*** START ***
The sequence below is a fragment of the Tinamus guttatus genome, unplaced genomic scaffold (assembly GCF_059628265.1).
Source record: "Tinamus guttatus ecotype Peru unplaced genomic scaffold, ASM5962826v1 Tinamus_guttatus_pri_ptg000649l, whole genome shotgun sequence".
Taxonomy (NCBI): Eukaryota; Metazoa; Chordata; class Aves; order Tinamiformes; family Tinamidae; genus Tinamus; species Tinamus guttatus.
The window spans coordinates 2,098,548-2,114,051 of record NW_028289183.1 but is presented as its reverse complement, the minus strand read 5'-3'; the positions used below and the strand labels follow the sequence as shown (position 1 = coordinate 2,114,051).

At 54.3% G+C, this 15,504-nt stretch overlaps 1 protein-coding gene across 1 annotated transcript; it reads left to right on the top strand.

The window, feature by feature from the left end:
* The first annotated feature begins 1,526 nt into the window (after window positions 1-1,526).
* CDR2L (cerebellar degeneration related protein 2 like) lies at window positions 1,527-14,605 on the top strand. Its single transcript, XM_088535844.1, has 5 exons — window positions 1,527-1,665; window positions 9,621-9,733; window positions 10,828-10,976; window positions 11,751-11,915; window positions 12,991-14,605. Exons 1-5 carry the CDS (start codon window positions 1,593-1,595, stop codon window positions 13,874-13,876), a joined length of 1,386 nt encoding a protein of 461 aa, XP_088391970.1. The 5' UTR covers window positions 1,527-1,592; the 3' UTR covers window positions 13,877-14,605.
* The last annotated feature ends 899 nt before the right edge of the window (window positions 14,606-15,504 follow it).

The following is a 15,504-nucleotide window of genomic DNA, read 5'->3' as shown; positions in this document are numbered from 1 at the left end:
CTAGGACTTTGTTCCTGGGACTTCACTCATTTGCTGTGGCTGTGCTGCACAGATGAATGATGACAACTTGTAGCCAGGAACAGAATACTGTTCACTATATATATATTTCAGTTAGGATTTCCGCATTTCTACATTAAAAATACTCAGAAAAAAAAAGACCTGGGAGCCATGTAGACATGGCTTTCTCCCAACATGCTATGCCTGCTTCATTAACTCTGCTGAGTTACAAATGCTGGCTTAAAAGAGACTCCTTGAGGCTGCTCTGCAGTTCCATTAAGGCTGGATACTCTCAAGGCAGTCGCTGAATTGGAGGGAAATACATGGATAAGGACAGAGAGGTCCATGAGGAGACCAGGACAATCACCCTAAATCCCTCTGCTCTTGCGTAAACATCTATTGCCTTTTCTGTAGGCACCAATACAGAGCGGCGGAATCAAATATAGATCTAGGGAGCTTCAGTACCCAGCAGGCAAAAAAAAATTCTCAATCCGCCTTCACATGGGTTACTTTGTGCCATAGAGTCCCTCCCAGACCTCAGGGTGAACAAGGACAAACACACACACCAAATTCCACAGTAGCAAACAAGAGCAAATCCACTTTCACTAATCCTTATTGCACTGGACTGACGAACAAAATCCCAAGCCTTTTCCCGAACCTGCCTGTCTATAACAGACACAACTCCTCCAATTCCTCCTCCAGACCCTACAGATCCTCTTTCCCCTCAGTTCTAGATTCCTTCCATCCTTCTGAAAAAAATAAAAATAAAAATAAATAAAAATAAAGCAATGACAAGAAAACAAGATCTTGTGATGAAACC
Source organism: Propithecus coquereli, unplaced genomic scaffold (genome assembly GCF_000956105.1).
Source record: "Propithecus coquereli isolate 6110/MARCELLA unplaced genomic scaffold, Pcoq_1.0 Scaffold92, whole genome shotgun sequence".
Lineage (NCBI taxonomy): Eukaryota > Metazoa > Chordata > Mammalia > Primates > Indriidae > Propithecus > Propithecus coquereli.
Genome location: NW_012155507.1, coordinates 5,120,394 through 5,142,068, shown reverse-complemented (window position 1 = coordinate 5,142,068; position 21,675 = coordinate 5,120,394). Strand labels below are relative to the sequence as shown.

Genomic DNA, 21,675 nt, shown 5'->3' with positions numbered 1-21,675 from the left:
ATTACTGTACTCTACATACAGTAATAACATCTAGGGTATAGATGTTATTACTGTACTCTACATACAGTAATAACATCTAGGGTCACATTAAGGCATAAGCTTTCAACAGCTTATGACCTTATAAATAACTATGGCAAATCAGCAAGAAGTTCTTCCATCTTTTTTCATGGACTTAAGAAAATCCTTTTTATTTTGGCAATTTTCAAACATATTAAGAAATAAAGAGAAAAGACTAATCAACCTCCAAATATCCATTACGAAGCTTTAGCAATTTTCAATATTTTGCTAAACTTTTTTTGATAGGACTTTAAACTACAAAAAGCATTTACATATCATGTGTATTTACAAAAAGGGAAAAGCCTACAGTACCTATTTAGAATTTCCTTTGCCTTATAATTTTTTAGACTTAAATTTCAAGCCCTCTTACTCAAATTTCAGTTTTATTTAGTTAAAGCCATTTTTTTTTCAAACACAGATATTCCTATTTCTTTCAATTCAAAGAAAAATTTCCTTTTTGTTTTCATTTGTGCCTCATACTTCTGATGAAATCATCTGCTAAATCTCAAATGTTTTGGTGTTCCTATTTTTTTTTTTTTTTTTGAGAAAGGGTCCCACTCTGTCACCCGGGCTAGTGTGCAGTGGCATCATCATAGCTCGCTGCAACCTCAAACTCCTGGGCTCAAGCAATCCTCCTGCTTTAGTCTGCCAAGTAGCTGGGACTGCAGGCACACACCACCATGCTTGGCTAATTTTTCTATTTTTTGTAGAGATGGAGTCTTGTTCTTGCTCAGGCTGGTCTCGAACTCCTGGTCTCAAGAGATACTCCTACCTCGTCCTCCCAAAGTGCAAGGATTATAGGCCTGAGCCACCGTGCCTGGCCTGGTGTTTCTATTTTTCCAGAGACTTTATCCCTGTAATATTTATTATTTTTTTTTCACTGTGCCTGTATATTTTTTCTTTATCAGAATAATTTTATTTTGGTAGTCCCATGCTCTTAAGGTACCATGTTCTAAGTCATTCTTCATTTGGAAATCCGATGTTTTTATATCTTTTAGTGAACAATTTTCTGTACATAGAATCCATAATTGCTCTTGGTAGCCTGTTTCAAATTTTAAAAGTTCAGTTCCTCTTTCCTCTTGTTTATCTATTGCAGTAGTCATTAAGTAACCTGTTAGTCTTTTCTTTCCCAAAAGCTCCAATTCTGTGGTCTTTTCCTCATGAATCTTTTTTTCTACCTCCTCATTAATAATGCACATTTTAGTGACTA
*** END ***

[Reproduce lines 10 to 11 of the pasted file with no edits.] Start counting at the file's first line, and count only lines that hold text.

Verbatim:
The following is a 15,504-nucleotide window of genomic DNA, read 5'->3' as shown; positions in this document are numbered from 1 at the left end:
CTAGGACTTTGTTCCTGGGACTTCACTCATTTGCTGTGGCTGTGCTGCACAGATGAATGATGACAACTTGTAGCCAGGAACAGAATACTGTTCACTATATATATATTTCAGTTAGGATTTCCGCATTTCTACATTAAAAATACTCAGAAAAAAAAAGACCTGGGAGCCATGTAGACATGGCTTTCTCCCAACATGCTATGCCTGCTTCATTAACTCTGCTGAGTTACAAATGCTGGCTTAAAAGAGACTCCTTGAGGCTGCTCTGCAGTTCCATTAAGGCTGGATACTCTCAAGGCAGTCGCTGAATTGGAGGGAAATACATGGATAAGGACAGAGAGGTCCATGAGGAGACCAGGACAATCACCCTAAATCCCTCTGCTCTTGCGTAAACATCTATTGCCTTTTCTGTAGGCACCAATACAGAGCGGCGGAATCAAATATAGATCTAGGGAGCTTCAGTACCCAGCAGGCAAAAAAAAATTCTCAATCCGCCTTCACATGGGTTACTTTGTGCCATAGAGTCCCTCCCAGACCTCAGGGTGAACAAGGACAAACACACACACCAAATTCCACAGTAGCAAACAAGAGCAAATCCACTTTCACTAATCCTTATTGCACTGGACTGACGAACAAAATCCCAAGCCTTTTCCCGAACCTGCCTGTCTATAACAGACACAACTCCTCCAATTCCTCCTCCAGACCCTACAGATCCTCTTTCCCCTCAGTTCTAGATTCCTTCCATCCTTCTGAAAAAAATAAAAATAAAAATAAATAAAAATAAAGCAATGACAAGAAAACAAGATCTTGTGATGAAACC